Privacy: The Grand Duchy’s data protection agency has rejected claims that two major online firms broke EU law by participating in America’s “Prism” spy programme.
Luxembourg’s data protection regulator has said that Microsoft and its 100% owned Skype unit in the Grand Duchy have not broken EU privacy rules. Following an investigation into the “Prism” electronic surveillance revelations, the CNPD said that the company correctly handled all data under the “safe harbour” agreement between the EU and US.
Earlier this year, the Guardian newspaper and other media outlets began publishing top secret files provided by former government contractor Edward Snowden. The reports included allegations that Clausen-based Skype provided American spy agency NSA with access to its network and that the data of Luxembourg-based users of Microsoft’s online email and file storage services was also shared. The surveillance reportedly began when Microsoft started to route online traffic through its data centres in the US in 2011.
In July, Austrian advocacy group europe-v-facebook.org filed a pair of complaints with the CNPD citing European law, which states that generally personal data cannot leave EU territory.
In a decision issued on Friday, the CNPD said it could find no evidence of mass data transfer by Microsoft’s Luxembourg operations and Skype to the NSA, nor of any breach of European law.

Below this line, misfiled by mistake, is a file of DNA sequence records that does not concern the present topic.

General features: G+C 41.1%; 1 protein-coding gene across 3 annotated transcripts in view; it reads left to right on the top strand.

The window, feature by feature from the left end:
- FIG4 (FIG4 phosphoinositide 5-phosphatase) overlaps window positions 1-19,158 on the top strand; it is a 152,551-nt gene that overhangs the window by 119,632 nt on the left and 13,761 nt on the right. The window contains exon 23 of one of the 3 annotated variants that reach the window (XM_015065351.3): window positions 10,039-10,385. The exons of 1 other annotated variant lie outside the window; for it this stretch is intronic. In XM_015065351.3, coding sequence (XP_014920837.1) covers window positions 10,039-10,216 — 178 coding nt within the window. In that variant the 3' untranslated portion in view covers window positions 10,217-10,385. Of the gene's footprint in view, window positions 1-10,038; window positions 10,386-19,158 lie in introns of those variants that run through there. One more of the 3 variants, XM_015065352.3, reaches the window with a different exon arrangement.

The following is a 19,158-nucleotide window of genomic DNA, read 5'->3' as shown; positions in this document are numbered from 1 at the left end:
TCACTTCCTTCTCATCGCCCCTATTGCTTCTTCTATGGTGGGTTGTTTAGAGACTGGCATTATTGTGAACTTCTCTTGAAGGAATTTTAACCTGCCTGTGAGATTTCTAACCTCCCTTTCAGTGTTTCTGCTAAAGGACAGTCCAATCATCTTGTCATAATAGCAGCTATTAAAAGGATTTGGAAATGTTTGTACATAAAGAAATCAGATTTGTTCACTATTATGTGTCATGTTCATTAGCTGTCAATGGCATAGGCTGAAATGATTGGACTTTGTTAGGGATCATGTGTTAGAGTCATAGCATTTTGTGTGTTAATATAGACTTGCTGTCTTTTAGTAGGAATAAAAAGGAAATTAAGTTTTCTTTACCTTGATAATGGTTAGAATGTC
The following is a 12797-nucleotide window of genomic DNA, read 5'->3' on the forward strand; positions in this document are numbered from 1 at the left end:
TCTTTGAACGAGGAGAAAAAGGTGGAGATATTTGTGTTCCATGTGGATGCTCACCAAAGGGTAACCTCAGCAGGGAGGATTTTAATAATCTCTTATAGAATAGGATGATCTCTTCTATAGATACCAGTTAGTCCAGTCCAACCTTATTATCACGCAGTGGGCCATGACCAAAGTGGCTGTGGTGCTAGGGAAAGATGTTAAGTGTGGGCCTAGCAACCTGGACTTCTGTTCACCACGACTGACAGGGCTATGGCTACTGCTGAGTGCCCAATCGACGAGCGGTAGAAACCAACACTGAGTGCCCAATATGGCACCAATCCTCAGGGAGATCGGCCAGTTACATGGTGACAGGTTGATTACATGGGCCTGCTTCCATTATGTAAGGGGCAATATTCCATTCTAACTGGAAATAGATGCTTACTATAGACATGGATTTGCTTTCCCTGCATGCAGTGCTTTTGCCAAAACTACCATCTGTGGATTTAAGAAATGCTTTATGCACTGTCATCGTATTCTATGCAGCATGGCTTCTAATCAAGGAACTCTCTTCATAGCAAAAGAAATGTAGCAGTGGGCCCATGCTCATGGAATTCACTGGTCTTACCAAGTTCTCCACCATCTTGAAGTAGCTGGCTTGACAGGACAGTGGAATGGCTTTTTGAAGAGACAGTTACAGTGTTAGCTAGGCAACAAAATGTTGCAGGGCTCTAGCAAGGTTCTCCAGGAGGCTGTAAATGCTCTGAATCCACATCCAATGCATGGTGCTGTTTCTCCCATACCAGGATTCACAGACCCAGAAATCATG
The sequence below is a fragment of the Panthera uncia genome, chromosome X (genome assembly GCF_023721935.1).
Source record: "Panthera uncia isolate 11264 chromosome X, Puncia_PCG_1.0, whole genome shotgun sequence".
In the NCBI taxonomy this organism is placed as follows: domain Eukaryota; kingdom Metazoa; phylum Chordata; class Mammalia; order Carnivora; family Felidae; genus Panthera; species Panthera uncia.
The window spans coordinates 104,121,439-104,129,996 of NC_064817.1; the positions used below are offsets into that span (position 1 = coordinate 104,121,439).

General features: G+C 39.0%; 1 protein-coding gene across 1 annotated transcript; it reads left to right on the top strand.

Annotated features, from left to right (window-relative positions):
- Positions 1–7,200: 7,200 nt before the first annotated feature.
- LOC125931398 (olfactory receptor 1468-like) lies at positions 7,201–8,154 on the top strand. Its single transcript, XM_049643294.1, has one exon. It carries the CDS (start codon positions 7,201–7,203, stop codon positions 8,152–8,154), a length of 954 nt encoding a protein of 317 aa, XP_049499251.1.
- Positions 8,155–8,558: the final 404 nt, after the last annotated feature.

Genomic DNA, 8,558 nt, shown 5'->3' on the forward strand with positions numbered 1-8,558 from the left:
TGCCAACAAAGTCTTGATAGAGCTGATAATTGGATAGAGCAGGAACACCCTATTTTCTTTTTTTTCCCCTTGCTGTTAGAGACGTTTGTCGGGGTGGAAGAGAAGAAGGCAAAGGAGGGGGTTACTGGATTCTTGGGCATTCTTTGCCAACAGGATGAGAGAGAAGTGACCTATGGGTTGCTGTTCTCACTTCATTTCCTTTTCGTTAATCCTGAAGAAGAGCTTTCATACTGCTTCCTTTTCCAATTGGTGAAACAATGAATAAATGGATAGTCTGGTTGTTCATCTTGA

Safe harbour agreement
The agency also concluded that user data that had been sent internally by the companies to the US was covered by the safe harbour deal between the European Commission and US commerce department. The arrangement lets American firms handle European customer data in the US when the companies agree to follow EU privacy principles.
“It was always clear that the NSA does not get data directly from Luxembourg. But it is not clear whether the CNPD believes that Prism does not exist in the US, or if it feels that press releases by Microsoft are more credible than the revelations by Snowden,” Europe-v-facebook.org’s Max Schrems said in a press statement.
As of this writing, representatives of Microsoft’s PR agency in the US had not returned Delano’s message seeking comment. However in July, one of the representatives said that: “Microsoft does not provide direct access to customer data; every order is reviewed for meeting legal requirements; all orders must be for specific accounts or identifiers.”
European justice commissioner Viviane Reding is scheduled to be in Washington on Tuesday for a summit with Eric Holder, the US attorney general, on protecting data shared during criminal and terrorism investigations.
“A meaningful agreement has to give European citizens concrete and enforceable rights, notably the right to judicial redress,” she said in a press statement issued on Monday.